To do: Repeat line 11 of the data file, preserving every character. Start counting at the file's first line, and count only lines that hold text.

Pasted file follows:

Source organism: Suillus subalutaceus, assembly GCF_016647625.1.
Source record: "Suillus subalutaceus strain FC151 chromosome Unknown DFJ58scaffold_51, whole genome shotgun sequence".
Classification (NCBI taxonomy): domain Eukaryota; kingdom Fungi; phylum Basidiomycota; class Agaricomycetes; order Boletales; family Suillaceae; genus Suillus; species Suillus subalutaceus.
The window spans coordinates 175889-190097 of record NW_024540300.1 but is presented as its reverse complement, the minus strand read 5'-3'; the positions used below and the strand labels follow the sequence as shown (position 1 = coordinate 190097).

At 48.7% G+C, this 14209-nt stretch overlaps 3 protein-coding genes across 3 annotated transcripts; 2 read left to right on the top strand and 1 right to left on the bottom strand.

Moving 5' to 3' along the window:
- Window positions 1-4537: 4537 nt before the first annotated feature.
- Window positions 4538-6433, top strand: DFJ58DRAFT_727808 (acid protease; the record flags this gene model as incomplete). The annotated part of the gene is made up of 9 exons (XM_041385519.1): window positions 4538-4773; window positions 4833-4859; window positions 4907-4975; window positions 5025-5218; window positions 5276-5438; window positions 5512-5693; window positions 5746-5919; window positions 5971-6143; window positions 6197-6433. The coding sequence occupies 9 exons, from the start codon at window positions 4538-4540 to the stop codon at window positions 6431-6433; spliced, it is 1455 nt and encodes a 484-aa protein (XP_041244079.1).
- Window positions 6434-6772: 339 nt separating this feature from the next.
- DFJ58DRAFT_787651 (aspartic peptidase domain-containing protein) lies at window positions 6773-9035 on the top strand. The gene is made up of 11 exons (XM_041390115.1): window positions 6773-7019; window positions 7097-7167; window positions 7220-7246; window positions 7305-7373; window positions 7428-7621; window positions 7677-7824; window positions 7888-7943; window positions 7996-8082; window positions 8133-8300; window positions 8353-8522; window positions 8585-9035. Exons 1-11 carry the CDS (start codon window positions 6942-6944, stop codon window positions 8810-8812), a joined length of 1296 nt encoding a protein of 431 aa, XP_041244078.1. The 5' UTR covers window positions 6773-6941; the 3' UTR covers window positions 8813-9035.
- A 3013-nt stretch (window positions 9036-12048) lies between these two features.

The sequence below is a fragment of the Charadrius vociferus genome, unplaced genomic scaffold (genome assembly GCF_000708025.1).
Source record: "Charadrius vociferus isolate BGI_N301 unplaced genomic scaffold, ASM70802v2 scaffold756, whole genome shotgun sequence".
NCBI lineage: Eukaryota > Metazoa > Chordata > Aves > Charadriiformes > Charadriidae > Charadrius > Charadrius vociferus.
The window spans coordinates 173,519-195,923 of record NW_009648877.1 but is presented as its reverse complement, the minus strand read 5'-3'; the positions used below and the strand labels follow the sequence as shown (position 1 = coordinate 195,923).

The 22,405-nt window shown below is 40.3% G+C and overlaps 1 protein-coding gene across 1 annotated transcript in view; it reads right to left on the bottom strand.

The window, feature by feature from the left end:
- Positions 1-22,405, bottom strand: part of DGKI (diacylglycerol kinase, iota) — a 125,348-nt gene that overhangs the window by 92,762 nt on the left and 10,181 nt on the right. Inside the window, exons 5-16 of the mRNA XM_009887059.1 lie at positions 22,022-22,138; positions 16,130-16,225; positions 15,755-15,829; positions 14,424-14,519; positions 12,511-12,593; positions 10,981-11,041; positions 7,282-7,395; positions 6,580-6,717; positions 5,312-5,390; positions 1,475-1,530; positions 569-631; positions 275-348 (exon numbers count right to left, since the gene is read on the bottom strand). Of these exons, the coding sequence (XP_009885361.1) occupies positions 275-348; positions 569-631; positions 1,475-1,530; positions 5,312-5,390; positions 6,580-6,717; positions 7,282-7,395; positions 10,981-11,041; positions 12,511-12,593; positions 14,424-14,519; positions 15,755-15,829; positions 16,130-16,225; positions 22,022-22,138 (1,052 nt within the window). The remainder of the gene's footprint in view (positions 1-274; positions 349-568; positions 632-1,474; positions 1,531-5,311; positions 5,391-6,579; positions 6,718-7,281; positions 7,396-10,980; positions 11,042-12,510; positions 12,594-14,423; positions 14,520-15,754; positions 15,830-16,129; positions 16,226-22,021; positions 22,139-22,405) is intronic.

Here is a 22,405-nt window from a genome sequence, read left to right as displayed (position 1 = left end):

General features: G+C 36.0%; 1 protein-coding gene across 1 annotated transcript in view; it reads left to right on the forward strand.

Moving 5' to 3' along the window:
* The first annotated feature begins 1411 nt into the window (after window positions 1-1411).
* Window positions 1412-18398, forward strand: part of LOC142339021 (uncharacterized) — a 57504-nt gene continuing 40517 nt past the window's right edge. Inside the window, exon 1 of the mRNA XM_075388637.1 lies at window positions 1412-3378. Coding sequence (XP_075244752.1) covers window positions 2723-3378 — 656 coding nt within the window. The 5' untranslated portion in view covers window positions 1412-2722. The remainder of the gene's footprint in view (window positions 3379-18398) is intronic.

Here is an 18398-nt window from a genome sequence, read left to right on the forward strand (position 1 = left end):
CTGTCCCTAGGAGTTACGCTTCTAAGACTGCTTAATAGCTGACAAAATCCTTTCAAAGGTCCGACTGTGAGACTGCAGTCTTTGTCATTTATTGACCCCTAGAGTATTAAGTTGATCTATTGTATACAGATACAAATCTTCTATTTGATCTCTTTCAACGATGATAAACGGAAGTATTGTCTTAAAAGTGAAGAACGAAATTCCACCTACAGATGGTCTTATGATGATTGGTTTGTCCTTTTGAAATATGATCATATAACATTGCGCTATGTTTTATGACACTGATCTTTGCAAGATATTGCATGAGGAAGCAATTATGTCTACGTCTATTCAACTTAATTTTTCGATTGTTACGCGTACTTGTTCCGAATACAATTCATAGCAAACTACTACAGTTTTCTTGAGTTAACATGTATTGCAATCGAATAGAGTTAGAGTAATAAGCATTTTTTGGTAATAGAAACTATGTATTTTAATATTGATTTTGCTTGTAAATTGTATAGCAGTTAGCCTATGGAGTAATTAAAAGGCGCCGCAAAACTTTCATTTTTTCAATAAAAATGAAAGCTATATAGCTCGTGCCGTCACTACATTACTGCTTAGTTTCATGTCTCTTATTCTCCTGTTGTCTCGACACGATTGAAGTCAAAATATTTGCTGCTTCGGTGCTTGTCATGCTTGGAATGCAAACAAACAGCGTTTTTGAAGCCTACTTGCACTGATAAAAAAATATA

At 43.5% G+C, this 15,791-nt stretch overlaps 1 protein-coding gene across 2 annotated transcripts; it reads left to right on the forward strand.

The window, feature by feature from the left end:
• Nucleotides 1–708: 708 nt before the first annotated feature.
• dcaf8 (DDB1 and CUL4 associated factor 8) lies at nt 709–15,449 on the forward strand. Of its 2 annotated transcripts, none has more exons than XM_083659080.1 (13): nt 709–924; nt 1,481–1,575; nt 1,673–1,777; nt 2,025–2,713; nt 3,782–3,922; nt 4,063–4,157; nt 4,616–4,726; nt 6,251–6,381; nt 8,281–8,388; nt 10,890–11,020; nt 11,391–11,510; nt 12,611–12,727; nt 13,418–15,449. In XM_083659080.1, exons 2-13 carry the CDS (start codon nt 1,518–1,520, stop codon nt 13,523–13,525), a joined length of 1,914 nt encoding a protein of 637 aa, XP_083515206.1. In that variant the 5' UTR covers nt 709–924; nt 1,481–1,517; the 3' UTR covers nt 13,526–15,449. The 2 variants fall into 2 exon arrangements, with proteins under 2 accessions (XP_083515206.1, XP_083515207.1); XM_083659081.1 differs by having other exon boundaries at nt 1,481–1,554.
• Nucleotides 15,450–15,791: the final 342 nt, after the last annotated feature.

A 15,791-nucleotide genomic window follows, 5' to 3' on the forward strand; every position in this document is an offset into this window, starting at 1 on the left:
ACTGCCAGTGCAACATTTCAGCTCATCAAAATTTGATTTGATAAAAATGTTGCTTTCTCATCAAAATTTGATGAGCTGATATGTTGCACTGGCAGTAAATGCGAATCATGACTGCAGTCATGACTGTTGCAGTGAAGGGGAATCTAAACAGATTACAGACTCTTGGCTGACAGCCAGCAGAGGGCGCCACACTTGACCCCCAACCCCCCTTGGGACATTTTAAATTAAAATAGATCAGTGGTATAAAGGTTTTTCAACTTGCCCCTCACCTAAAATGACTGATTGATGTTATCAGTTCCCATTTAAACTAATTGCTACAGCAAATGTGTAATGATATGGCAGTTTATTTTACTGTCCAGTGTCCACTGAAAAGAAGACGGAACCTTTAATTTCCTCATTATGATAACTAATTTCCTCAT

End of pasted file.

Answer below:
- A 3013-nt stretch (window positions 9036-12048) lies between these two features.